Click to Skip Ad
Closing in...

Review: Budding and Seasoned Voyeurs Collaborate with Mixed Results in Francois Ozon's 'In the House'

Photo of Beth Hanna By Beth Hanna | Thompson on Hollywood April 19, 2013 at 1:19PM

Francois Ozon's psychological mystery “In the House,” which is adapted from the play by Juan Mayorga, works as an interesting companion piece to Ozon’s 2003 film “Swimming Pool.” Both center on a middle-aged literary curmudgeon who develops a fantastic fixation on a young, enticing and distinctly threatening protégée, while blurring the lines between reality and lurid imagination. What events actually happen, and what events get cooked up along the way by a smart, jaded mind all too willing to introduce a little excitement to the story?
"In the House"
"In the House"

Narrated by Claude, the scenes inside Rapha's house -- which take up a good half of the film -- feel slight. This is actually a broader version of a critique Germain jabs at Claude numerous times throughout their increasingly heated writing sessions: Rapha is an underdeveloped character. The point of Germain saying this is partly to steer Claude away from his obvious overriding narrative (and libidinal) interest in Rapha’s blonde, sleepy-eyed mother, and to focus instead on his friend. To the childless Germain, the son of the family holds a particular significance.

Maybe the lack of fascinating fodder inside Rapha’s home is due to Claude’s amateur writing abilities; or maybe it’s due to Ozon missing the mark, getting wrapped up in an overly clever yet somehow flat portrait of middle-class malaise. The scenes between Luchini and Umhauer comprise the far superior half of the film, as do those between Luchini and the underused but top-form Scott Thomas.

Indeed, it’s the marriage between Germain and Jeanne that deserves a week-by-week chronicling, and might have provided a better focus for Claude’s pen-and-paper oeuvre. Jeanne, always sporting a different pair of appropriately funky red eye-glasses, is struggling to keep her gallery afloat, and adorning it with artwork of woefully derivative shock value and, well, cock value. (Case in point: One exhibition boasts photographs of penises in the shape of a swastika, and tits in the shape of a Star of David.) Germain clearly has little interest in what she does for a living and, as his obsession with Claude escalates, little interest in what he and his wife do in the bedroom.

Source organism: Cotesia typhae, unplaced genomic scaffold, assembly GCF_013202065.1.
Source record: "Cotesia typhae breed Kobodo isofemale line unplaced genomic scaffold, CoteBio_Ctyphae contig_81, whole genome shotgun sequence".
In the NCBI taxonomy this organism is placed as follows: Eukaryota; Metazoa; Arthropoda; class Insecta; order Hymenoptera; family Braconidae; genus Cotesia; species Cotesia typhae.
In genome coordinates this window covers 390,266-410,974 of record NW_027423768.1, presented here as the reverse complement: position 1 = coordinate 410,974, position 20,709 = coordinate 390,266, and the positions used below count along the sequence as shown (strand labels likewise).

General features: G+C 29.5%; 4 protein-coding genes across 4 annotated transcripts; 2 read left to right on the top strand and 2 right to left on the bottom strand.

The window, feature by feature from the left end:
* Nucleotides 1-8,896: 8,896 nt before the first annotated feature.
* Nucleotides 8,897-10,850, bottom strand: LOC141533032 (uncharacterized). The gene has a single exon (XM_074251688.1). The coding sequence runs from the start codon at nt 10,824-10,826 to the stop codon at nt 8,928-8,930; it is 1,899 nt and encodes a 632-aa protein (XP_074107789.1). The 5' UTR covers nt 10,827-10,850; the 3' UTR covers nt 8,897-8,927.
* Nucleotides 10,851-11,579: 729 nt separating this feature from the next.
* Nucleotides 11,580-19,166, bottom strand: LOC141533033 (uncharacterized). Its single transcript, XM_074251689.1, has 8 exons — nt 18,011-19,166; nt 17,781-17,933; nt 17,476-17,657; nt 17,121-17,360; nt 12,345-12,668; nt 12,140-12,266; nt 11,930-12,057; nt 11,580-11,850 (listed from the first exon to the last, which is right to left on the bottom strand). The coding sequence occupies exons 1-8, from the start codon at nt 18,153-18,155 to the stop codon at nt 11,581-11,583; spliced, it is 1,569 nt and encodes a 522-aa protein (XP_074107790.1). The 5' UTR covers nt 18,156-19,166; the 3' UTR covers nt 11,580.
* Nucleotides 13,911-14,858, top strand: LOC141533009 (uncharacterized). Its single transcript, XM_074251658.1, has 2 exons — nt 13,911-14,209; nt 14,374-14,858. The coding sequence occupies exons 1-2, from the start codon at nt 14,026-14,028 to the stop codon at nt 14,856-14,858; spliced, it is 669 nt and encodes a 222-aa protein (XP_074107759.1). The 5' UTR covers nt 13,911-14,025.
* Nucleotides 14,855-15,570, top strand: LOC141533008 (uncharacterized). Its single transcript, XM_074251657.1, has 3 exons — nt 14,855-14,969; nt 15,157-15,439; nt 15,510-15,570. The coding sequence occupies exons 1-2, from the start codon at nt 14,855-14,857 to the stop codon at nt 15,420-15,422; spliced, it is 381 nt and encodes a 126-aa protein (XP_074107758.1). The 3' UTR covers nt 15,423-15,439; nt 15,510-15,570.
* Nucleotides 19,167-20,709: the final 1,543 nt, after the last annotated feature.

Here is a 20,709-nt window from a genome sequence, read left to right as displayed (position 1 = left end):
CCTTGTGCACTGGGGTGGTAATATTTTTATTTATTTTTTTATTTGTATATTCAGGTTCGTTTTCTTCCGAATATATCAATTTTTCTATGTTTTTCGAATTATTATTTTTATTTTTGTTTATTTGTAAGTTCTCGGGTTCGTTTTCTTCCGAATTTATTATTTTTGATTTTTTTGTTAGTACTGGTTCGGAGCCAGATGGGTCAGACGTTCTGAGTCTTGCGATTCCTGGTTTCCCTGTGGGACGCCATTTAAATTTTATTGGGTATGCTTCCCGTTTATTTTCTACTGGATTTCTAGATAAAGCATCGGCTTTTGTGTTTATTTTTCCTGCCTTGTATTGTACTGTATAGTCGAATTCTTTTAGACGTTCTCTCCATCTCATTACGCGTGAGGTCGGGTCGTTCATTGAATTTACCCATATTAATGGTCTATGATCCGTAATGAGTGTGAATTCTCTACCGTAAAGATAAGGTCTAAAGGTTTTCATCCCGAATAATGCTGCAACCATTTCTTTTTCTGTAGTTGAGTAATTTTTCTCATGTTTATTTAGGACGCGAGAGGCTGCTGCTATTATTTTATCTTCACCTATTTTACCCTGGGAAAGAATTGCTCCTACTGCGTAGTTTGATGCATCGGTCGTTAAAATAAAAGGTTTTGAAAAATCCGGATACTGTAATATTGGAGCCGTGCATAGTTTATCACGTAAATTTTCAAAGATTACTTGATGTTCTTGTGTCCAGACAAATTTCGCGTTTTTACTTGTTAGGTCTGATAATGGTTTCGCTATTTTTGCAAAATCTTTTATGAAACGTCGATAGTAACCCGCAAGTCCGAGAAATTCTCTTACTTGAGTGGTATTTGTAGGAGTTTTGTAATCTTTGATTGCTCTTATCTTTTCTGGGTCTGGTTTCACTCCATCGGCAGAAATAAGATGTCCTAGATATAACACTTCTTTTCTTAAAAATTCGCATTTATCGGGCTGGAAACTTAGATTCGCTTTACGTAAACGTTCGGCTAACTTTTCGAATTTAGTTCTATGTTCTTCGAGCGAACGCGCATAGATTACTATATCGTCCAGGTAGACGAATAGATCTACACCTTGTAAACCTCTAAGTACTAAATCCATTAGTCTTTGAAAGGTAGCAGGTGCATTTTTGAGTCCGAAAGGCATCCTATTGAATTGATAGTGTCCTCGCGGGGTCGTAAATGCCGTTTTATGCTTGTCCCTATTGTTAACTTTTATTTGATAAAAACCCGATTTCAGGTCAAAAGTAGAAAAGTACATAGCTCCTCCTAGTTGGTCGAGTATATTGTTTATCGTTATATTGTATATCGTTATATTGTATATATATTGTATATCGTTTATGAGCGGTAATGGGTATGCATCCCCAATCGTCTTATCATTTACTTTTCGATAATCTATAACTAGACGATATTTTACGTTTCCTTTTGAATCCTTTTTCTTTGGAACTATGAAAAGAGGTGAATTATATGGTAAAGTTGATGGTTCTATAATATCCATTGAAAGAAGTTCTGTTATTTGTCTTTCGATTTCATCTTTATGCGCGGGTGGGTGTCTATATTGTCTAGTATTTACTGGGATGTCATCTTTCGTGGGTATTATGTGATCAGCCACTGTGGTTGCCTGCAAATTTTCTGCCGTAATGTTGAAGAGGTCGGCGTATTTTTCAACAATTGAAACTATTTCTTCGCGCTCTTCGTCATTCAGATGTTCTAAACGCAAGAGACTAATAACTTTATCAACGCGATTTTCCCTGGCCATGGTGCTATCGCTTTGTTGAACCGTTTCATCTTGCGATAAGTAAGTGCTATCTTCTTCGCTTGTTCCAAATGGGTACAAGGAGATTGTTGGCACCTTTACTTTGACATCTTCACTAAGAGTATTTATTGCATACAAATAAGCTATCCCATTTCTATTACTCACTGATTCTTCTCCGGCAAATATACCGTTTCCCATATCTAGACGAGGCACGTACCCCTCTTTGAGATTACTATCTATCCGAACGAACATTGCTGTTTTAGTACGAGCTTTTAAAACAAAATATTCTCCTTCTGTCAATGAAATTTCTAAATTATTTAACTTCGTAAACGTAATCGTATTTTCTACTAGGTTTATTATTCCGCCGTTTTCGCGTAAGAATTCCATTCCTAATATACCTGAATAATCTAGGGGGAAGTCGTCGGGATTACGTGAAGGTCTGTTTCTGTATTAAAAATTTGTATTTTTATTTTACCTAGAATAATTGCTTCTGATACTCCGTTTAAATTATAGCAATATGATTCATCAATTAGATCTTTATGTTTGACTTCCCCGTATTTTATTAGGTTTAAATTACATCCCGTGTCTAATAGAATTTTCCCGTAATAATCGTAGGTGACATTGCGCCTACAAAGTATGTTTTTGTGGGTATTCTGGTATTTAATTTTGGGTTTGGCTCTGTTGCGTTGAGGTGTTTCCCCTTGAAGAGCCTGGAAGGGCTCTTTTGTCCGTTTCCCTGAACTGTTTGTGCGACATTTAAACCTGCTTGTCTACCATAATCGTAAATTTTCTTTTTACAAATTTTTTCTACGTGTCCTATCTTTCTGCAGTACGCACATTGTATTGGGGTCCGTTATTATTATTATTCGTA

As Germain’s voyeuristic tendencies increase, his attention to the woman in his life decreases. This reminds me of another character, a certain L.B. Jefferies (played by James Stewart) from Alfred Hitchcock’s “Rear Window.” Ozon is obviously in awe of that classic work, as the last shot of “In the House” attests. But peering inside a home and getting inside the lives therein are two different matters.

"In the House" has a limited release on April 19, via Cohen Media Group. Watch an exclusive clip from the film here.

This article is related to: Reviews, François Ozon, Fabrice Luchini, Kristin Scott Thomas, Emmanuelle Seigner, In the House, Cohen Media Group

E-Mail Updates

Thompson on Hollywood

Born and raised in Manhattan, Anne Thompson grew up going to the Thalia and The New Yorker and wound up at grad Cinema Studies at NYU. She worked at United Artists and Film Comment before heading west as that magazine's west coast editor. She wrote for the LA Weekly, Sight and Sound, Empire, The New York Times and Entertainment Weekly before serving as West Coast Editor of Premiere. She wrote for The Washington Post, The London Observer, Wired, More, and Vanity Fair, and did staff stints at The Hollywood Reporter and Variety. She eventually took her blog Thompson on Hollywood to Indiewire. She taught film criticism at USC Critical Studies, and continues to host the fall semester of “Sneak Previews” for UCLA Extension.